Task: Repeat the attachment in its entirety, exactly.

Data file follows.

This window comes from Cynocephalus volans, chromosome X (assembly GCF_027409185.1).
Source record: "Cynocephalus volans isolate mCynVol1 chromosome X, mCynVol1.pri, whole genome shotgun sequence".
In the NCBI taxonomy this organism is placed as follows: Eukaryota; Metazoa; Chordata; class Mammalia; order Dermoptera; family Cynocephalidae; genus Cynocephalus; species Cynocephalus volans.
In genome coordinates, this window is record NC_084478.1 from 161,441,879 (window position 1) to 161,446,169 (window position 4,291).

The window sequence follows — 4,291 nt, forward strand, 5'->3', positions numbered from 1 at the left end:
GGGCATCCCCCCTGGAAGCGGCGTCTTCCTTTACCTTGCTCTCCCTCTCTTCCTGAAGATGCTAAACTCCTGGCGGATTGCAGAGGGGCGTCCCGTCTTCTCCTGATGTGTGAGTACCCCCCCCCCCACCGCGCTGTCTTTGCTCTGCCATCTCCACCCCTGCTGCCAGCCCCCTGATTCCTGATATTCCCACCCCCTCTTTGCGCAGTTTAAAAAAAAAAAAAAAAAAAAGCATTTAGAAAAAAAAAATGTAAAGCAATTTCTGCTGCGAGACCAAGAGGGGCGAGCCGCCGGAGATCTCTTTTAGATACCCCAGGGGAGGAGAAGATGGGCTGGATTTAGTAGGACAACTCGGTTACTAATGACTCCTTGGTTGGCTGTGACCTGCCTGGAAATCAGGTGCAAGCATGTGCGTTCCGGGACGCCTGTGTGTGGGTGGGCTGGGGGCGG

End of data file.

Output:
This window comes from Cynocephalus volans, chromosome X (assembly GCF_027409185.1).
Source record: "Cynocephalus volans isolate mCynVol1 chromosome X, mCynVol1.pri, whole genome shotgun sequence".
In the NCBI taxonomy this organism is placed as follows: Eukaryota; Metazoa; Chordata; class Mammalia; order Dermoptera; family Cynocephalidae; genus Cynocephalus; species Cynocephalus volans.
In genome coordinates, this window is record NC_084478.1 from 161,441,879 (window position 1) to 161,446,169 (window position 4,291).

The window sequence follows — 4,291 nt, forward strand, 5'->3', positions numbered from 1 at the left end:
GGGCATCCCCCCTGGAAGCGGCGTCTTCCTTTACCTTGCTCTCCCTCTCTTCCTGAAGATGCTAAACTCCTGGCGGATTGCAGAGGGGCGTCCCGTCTTCTCCTGATGTGTGAGTACCCCCCCCCCCACCGCGCTGTCTTTGCTCTGCCATCTCCACCCCTGCTGCCAGCCCCCTGATTCCTGATATTCCCACCCCCTCTTTGCGCAGTTTAAAAAAAAAAAAAAAAAAAAGCATTTAGAAAAAAAAAATGTAAAGCAATTTCTGCTGCGAGACCAAGAGGGGCGAGCCGCCGGAGATCTCTTTTAGATACCCCAGGGGAGGAGAAGATGGGCTGGATTTAGTAGGACAACTCGGTTACTAATGACTCCTTGGTTGGCTGTGACCTGCCTGGAAATCAGGTGCAAGCATGTGCGTTCCGGGACGCCTGTGTGTGGGTGGGCTGGGGGCGG